Another study observed that 25% of the patients who develop incisional endometriosis have concomitant pelvic endometriosis.7 However, it is not advisable to perform simultaneous laparoscopy to diagnose coexisting pelvic endometriosis while performing a local excision. Medical management with oral contraceptive pills, as well as progestogen and gonadotrophin-releasing hormone analogues provide symptomatic improvement, but recur-rence is common after cessation of therapy.
Recommended treatment is wide surgical excision with at least 1 cm margin on all sides and patch grafting of the facial defect, if required. Recurrence is always anticipated in all cases of endometriosis, which should be explained to patients before they undergo surgery. Patients should be followed-up for recurrence. Malignancies in incisional endo-metriosis are rare, occurring in 0.31% of cases. The most common histological type is clear cell carcinoma (8). Malignancy should be suspected in frequent recurrence or in fast-growing, large endometriosis (9).
With the increasing rate of LSCS, one can expect increase in the number of cases of scar endometriosis. Use of separate needles and mops for the uterine cavity and other tissues, closure of the visceral and parietal peritoneum, and thorough cleaning and irrigation of abdominal wall wound before closure are the recommended steps to prevent scar endometriosis (2).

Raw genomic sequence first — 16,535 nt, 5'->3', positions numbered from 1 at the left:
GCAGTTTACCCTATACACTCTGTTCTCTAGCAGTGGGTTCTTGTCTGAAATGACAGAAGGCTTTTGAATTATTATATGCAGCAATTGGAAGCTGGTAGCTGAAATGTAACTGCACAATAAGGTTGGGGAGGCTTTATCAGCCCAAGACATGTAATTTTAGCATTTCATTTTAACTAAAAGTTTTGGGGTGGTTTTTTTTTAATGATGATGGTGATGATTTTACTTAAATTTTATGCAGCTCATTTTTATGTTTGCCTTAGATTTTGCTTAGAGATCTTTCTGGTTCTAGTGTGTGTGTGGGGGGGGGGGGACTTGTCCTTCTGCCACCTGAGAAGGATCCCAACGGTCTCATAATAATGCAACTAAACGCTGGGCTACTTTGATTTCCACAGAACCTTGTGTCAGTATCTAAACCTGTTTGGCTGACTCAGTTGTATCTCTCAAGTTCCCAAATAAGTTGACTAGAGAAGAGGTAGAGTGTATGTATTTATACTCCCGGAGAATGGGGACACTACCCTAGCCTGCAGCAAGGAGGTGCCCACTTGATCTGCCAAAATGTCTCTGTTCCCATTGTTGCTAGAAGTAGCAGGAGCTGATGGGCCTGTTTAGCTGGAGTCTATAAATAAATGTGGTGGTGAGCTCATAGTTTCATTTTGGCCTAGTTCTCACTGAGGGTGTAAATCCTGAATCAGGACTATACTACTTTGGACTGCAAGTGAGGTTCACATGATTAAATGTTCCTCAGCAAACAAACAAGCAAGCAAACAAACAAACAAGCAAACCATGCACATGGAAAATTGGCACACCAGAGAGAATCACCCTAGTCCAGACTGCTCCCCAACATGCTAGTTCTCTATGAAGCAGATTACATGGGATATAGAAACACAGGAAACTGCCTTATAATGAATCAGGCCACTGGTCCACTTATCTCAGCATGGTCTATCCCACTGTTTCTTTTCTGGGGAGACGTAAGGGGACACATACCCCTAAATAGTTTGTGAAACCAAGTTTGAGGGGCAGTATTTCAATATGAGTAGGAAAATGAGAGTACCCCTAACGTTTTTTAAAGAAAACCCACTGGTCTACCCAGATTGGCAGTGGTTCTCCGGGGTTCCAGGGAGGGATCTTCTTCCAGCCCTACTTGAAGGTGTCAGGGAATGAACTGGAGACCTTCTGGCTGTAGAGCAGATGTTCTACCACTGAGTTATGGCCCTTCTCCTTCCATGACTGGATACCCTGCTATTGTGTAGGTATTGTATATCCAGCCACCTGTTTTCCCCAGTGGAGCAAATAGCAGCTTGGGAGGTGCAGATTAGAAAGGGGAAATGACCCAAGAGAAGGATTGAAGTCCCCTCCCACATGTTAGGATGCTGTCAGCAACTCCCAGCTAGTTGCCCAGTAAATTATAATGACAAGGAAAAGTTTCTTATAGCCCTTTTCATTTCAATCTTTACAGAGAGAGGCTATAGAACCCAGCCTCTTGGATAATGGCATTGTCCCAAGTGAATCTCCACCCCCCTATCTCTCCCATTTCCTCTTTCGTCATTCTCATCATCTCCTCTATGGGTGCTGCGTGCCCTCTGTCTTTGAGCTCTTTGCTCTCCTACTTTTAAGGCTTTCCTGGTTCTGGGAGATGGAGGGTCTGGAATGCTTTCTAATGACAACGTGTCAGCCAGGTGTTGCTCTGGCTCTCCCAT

Because of its scarcity and sometimes late presentation, high index of suspicion should be kept for cases with previous history of pelvic surgery presenting with painful swelling of abdominal scar. The treatment of choice is wide surgical excision. Histopathological examination is necessary, as there is rare possibility of malignant transformation. Follow-up is advisable to diagnose recurrence.
Scar endometriosis is a rare cause of painful surgical scar in women of reproductive age. High index of suspicion should be considered for cases with previous history of pelvic surgery presenting with painful swelling of abdominal scars. The treatment of choice is wide surgical excision. Histopathological examination should be done to rule out rare possibility of malignant tranformation. Follow-up is recommended to diagnose recurrence.
Conflicts of interest